Saturday, January 19, 2019

2020: Rarin to Go

It even surprises me to see how many candidates have thrown their hats into the Presidential ring for 2020.  Elizabeth Warren, Tulsi Gabbard, Julian Castro, and Kirsten Gillibrand.  The Guardian lists three others of whom I have never heard: State Sen. Richard Ojeda (D-WV), Businessman Andrew Yang, and Former Congressman John Delaney.  They also list at least 20 other candidates including Joe Biden and Bernie Sanders.

One reason why so many are jumping in early is that they are salivating at getting a chance to take on the unpopular Trump.  Another is that the lesser known candidates have to start early raising money and organizing to be competitive.  Sanders' 2016 campaign has provided a model for how to raise large amounts of money without relying on corporate and wealthy donors.  

I'm reminded of the 2016 campaign when there were 16 Republican candidates (including one woman, one African American, one Hispanic, and one Indian American as of August 2015 vying for the chance to take on Hillary Clinton (who might give it another go this time).  They had to split the debates into a main debate and a "kid's table" debate based on poll numbers.  By the time the Iowa caucuses rolled around the field had whittled down to 11.  It's hard to imagine there being such a large field by the time Iowa 2020 rolls around but it likely will be the more diverse than the Republican field.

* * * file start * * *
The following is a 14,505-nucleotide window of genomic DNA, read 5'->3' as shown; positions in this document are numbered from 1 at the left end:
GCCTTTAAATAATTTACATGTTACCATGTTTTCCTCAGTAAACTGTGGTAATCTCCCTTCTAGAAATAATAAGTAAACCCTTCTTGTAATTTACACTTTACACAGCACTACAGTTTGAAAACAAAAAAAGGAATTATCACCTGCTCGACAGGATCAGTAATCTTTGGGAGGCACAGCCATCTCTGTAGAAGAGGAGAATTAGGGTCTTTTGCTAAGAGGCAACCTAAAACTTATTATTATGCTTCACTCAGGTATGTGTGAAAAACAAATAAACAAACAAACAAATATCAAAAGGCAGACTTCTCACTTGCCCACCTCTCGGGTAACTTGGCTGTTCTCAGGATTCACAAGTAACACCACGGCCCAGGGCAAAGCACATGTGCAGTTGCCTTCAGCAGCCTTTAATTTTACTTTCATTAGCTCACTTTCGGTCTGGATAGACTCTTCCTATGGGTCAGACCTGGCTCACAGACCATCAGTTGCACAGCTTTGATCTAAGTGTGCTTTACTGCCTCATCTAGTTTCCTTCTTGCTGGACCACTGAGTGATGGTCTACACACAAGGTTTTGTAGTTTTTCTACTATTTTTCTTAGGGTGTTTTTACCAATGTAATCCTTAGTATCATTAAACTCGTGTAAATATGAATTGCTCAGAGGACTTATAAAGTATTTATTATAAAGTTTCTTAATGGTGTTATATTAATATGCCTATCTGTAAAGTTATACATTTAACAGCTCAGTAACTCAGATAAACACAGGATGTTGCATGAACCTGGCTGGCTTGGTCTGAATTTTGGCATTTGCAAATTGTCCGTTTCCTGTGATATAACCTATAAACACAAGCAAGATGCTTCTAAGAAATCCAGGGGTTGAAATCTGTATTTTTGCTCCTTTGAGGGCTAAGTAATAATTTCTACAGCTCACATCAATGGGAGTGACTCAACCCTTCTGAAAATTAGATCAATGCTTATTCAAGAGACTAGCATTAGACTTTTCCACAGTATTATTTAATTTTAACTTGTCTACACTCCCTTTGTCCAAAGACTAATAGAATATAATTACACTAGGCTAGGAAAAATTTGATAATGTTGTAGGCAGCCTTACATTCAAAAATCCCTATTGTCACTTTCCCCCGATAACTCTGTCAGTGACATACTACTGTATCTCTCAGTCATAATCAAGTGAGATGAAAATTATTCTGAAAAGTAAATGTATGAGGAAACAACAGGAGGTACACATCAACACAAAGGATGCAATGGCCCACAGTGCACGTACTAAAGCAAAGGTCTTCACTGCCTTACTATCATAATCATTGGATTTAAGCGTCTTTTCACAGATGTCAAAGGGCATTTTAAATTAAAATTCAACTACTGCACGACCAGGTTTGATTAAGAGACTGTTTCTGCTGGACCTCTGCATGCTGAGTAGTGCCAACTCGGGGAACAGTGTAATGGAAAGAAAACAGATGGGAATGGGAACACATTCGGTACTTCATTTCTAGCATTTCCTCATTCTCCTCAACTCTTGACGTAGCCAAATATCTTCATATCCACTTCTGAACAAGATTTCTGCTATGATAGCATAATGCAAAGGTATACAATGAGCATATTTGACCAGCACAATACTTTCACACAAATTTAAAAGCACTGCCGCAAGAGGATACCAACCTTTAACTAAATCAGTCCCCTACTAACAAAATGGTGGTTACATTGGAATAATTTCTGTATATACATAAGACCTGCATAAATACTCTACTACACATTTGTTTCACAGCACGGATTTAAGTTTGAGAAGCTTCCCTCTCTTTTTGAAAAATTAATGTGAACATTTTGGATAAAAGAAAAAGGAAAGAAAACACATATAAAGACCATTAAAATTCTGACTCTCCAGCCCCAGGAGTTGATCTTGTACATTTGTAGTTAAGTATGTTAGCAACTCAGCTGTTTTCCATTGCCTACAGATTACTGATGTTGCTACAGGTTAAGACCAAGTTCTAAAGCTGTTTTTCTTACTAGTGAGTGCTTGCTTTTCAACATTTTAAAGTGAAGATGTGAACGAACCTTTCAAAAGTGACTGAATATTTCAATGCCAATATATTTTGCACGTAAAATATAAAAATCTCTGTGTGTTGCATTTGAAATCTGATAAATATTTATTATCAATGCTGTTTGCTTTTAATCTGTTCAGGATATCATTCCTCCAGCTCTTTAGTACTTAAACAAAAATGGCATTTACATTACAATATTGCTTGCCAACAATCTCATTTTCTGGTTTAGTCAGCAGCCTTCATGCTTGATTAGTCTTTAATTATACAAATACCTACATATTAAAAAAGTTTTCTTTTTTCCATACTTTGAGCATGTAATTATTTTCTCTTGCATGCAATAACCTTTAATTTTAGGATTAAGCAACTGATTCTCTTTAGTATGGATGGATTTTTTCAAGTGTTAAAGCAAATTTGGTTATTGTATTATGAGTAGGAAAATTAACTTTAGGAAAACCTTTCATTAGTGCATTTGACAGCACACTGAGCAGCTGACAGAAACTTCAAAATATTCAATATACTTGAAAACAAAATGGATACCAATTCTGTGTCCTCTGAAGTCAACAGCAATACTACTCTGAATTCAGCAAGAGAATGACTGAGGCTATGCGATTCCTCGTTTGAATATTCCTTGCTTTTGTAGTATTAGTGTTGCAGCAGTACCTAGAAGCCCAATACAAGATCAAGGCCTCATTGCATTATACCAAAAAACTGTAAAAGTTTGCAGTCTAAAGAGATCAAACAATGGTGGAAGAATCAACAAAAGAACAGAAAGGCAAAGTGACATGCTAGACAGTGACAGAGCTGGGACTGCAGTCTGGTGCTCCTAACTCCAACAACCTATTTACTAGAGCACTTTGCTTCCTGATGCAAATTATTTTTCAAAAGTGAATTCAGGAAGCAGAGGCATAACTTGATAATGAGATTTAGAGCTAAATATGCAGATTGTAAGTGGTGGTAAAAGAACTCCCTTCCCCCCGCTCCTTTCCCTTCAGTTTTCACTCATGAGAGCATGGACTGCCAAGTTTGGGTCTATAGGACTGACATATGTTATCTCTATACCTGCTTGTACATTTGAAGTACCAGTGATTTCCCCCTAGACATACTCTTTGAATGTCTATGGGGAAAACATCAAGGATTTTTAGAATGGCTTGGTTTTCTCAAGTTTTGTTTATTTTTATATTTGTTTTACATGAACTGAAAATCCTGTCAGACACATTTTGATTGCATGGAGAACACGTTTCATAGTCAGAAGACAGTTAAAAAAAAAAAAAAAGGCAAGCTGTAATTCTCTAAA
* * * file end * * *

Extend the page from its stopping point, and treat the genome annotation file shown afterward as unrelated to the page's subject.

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Wednesday, January 16, 2019

Is the Shutdown the Tipping Point for Trump?

Previously I reported on how Trump's approval ratings have remained remarkably consistent in the face of revelations of scandals and the separation of immigrant children from their families.  Since then Trump's Real Clear Politics (RCP) average of approval ratings took a brief dip from 43% to 40% in the events surrounding Sen. John McCain's funeral and Michael Cohen and Paul Manafort's convictions but a few weeks later rebounded to 44%.  

The latest change in his approval ratings has come after the government shutdown that Trump has started since Christmas time.  The RCP average has now dipped to 41% with his overall disapproval ratings rising to 55.5% as seen in the chart above.  Even Rasmussen, the polling firm that has been most kind to Trump has his approval rating at 43%.  According to Quinnipiac and CNN, Trump's approval ratings are over 80% among Republicans.  

I said before that the Republicans would have to abandon him in droves for him to be removed from office by impeachment.  67 votes in the Senate would be needed for that.  A 2% decrease is not droves.  It would have to be around 10% for it to be droves.  Back in August Trump's approval rating on the economy was 50.8% according to RCP.  Now it is at 49.4% with a 44.6 disapproval rating which is still considerably higher than his overall approval rating even with the pain caused by the shutdown.  Rasmussen's polls are not included in his approval rating on the economy.  

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